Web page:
PHYSICAL PAIN AS A SPIRITUAL TEACHER
“If we could learn to learn from pain
even as it grasps us…”
– Adrienne Rich
I was getting dressed to go out the other night and standing in front of the mirror in a short dress, I asked my girlfriend, “Do my knees look fat in this dress?” We both started laughing. My knees were swollen and full of fluid. Needless to say, I didn’t wear the dress and I definitely wasn’t dancing that night.
For the last eight years I have been dealing with some kind of autoimmune disease that causes my joints to swell up and my body to become stiff and full of pain. For some reason, no doctor (and trust me, I have been to A LOT of them) can tell me exactly which disease I have and I’ve been diagnosed with several different things over the years. Apparently there is a lot of mystery around autoimmune disorders. The medical world is not sure what causes them, though they seem to be brought on after something traumatic happens to the immune system. The tests that determine your diagnosis cannot always pinpoint which disease you have – like in my case I show markers that conclude I have an autoimmune disorder, but my symptoms don’t match up exactly with the disease I was diagnosed with. I find it puzzling that despite how many people are suffering from autoimmune diseases (according to The American Autoimmune Related Diseases Association, approximately 50 million Americans, 20 percent of the population or one in five people), there is not more information or treatment available.
“I’ve learned that even when I have pains, I don’t have to be one.” – Maya Angelou
Physical pain is something most people dread, myself included. However, since I have been struggling with the presence of pain in my body for so long, I have developed a relationship with it. It is something you cannot ignore when it comes into your life – it demands your attention. It forces you to stop what you are doing and pay attention to yourself. We may be able to ignore spiritual, emotional, and mental pains to some degree, but when the pain manifests on a physical level, it must be addressed.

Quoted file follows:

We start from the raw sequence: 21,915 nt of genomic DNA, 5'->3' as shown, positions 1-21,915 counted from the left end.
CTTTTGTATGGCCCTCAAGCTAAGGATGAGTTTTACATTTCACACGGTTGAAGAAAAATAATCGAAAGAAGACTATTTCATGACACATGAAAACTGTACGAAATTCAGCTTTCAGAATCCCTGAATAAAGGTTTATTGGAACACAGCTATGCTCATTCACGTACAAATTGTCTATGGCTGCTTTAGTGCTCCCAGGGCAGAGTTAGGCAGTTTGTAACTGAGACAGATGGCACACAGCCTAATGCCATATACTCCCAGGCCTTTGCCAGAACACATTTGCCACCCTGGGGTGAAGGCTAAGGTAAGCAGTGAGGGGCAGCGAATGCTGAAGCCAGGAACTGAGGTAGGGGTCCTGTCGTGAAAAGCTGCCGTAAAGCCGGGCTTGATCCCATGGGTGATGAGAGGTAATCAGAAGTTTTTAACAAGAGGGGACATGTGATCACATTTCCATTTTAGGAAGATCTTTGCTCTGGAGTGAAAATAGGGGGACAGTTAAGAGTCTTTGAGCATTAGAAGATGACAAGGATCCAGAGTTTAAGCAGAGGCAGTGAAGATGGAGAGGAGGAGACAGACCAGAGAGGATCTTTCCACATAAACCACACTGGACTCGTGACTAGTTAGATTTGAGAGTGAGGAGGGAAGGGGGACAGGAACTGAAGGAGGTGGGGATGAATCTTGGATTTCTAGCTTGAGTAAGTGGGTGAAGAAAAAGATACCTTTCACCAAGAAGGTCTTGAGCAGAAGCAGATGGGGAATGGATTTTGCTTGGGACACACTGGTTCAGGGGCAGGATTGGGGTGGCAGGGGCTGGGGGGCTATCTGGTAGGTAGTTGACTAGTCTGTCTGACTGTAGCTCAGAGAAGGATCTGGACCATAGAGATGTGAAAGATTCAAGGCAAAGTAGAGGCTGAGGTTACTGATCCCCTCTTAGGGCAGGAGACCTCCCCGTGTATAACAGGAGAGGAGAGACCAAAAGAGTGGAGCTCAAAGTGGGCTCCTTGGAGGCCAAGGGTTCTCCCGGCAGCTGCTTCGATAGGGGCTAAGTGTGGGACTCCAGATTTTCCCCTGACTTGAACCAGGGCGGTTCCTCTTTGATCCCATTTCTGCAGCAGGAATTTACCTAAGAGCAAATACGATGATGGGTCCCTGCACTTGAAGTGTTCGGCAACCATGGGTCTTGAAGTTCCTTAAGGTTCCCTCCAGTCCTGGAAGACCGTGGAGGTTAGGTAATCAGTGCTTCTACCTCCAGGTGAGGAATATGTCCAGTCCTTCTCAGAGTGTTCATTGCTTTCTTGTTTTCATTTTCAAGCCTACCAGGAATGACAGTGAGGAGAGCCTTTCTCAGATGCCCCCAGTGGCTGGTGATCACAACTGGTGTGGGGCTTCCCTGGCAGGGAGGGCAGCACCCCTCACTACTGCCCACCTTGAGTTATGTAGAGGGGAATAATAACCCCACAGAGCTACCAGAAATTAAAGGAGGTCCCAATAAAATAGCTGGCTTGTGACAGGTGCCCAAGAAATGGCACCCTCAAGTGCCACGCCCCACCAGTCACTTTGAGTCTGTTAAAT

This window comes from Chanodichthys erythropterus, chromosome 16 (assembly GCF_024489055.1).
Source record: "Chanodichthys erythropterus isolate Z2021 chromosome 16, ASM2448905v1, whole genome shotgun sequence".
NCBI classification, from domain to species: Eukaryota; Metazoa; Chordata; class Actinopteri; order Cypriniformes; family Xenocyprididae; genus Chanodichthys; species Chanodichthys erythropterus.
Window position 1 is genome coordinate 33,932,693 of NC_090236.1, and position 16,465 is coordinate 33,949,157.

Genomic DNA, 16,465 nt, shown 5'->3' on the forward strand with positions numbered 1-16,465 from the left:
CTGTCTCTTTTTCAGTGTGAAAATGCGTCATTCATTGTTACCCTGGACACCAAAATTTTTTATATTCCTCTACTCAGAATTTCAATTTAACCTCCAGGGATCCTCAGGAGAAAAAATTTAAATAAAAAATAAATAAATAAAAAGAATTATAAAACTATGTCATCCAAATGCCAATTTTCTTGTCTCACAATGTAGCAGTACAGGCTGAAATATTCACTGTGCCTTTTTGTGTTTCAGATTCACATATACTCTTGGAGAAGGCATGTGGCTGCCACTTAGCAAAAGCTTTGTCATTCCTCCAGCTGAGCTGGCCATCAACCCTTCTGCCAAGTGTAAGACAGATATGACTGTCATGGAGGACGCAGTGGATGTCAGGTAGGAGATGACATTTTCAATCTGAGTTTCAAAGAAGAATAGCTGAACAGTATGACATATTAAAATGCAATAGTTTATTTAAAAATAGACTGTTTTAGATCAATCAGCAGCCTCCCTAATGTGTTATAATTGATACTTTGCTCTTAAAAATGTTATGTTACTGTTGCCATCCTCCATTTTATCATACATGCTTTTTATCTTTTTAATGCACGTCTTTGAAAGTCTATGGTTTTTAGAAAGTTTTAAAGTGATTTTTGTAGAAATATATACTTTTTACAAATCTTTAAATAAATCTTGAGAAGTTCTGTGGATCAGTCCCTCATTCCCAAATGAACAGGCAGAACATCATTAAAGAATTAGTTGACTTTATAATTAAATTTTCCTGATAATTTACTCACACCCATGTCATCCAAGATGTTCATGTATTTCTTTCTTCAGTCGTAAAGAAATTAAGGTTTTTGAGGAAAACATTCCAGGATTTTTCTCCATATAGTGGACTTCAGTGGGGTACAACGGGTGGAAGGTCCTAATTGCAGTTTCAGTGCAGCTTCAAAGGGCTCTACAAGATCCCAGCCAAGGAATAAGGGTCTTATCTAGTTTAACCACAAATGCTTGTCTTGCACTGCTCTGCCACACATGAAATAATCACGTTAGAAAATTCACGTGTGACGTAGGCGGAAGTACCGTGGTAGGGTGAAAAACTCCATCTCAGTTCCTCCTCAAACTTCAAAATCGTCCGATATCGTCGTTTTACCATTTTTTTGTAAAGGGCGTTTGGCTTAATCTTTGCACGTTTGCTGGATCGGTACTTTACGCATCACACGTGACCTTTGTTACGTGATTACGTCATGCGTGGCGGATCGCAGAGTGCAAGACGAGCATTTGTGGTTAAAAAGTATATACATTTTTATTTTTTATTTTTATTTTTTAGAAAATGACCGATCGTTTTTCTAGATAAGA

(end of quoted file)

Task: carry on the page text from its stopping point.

“Your pain is the breaking of the shell that encloses your understanding.” – Kahlil Gibran, The Prophet
I will never forget the first time I realized the power of physical pain and how it could move me into another level of consciousness. Lying in my bed, unable to move, the intensity of my pain rose to a level that was beyond my comprehension. It overtook my body and I began to see lights instead of my room around me. Tears came down my face, but there was also a feeling of transcendence. I felt as if I was crossing a threshold, maybe the veil between this world and the other side, and the light became brighter and I was mesmerized by it. All I could do was surrender to it. I felt safe and knew I was with the Divine (what I call the Goddess, or others call God / Spirit / etc.). And though I am not a Christian, in that moment I thought of Job.
Here is my understanding of the bible story of Job… The devil made a bet with God. He said that God’s most faithful human, a man named Job, was faithful only because God had given him a beautiful, prosperous life. The devil claimed that Job would turn away from God if his perfect life was destroyed. God felt that Job’s faith was strong and told the devil to do whatever he wanted to Job, but do not kill him. The devil then attacked Job’s life – his loved ones died, his farm collapsed, his animals became diseased, and his body became covered in painful sores. No matter what happened, Job still praised God. In the end, God returned Job’s fortune to him.